Date of Award


Document Type


Degree Name

Master of Science (MS)


Natural Resources

First Advisor

Watzin, Mary C.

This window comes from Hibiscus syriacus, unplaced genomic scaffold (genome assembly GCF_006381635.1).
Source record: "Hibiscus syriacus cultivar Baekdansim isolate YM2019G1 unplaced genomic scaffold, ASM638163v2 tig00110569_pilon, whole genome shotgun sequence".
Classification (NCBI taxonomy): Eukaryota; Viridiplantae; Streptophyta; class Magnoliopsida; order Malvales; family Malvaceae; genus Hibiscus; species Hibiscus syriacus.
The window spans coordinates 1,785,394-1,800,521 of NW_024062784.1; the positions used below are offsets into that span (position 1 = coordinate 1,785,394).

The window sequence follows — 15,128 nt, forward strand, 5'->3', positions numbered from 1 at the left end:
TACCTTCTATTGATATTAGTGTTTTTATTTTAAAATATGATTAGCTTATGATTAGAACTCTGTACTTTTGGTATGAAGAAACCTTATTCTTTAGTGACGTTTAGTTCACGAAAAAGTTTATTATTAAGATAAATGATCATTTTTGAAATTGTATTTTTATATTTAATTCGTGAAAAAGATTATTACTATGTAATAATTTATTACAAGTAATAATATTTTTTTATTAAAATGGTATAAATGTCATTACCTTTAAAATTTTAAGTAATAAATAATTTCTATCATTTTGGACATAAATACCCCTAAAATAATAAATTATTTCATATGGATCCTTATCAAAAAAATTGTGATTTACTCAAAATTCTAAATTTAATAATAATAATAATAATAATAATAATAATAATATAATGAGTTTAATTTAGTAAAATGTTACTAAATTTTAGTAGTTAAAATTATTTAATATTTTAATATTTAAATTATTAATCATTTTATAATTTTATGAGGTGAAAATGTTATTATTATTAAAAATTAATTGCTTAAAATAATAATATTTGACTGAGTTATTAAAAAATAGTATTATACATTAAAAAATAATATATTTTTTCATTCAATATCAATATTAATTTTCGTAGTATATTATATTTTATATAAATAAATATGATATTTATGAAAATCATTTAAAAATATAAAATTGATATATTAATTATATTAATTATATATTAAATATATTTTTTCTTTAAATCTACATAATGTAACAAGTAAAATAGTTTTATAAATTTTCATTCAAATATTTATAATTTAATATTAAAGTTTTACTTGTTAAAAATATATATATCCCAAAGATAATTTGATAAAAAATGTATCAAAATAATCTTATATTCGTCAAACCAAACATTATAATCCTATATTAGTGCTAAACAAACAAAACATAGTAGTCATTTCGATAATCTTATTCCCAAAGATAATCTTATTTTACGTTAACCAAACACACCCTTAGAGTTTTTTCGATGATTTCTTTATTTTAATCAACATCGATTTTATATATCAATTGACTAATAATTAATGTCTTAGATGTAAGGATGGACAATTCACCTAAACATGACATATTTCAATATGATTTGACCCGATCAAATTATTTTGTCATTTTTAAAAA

Cyanobacteria are ancient prokaryotic organisms capable of performing oxygenic photosynthesis. An increase in the temporal and spatial distribution of cyanobacteria blooms worldwide has drawn considerable research attention in recent decades because of the health risks cyanobacteria pose to humans and wildlife through the production of cyanotoxins, interference with recreation, and ecosystem changes. A variety of hypotheses have sought to explain the increasing frequency and severity of cyanobacteria blooms around the world, with the relationship between cyanobacteria abundance and eutrophication receiving considerable attention. While the impacts of phosphorus concentration on cyanobacteria success are relatively well-studied, less is known about how nutrient stoichiometry and nitrogen uptake kinetics of different species contribute to cyanobacteria dominance. The underlying mechanism for the impacts of nitrogen to phosphorus (N:P) ratio and nitrogen form on cyanobacteria involves internal cycling of nitrogen within lakes and aspects of cyanobacteria cell physiology. The primary objective of this study was to assess the impacts of N:P ratios and nitrogen form on the growth of Microcystis aeruginosa and Anabaena flos-aquae in both axenic cultures and natural phytoplankton assemblages from Missisquoi Bay, Lake Champlain. A second objective was to determine whether treatment condition affected the production of the cyanotoxin microcystin. A final objective was to document the presence of benthic ammonium in Missisquoi Bay and the vertical migration of cyanobacteria throughout the water column in the bay, to provide evidence in support of the underlying mechanisms that might provide advantages to cyanobacteria in the bay. In laboratory culture experiments with M. aeruginosa and A. flos-aquae alone and in a mixed community, N:P ratios were varied between 5, 15, 30 and 45:1, and nitrogen was supplied as both nitrate and ammonium at each ratio. Triplicate samples were preserved after one, three and six days for cell enumeration using the standard Ütermohl method. Differences in density between initial and later times were used as an estimate of growth. Microcystin concentration was measured with the ELISA method. Weekly field sampling was conducted in the summer of 2006 in Missisquoi Bay to measure benthic nitrogen concentrations. Nocturnal sampling at varied depths in the bay was used to explore the vertical migration of cyanobacteria throughout the water column. There were weak associations between ammonium-nitrogen and M. aeruginosa growth and nitrate-nitrogen and A. flos-aquae growth, while the effects of N:P ratio on growth was highly variable across time and treatment condition. Ammonium-nitrogen was documented in the benthic water of Missisquoi Bay throughout the growing season, and M. aeruginosa dominated the vertical migration of cyanobacteria throughout the water column. The lack of clear trends visible within the data from laboratory experiments can be in part attributed to high variability of cell density within treatment conditions and the limitations of the methodology used for cell enumeration. Taken together these data suggest that the distribution of nitrogen within an aquatic system and the ability of M. aeruginosa to vertically migrate may contribute to the M. aeruginosa dominance of the summer phytoplankton community.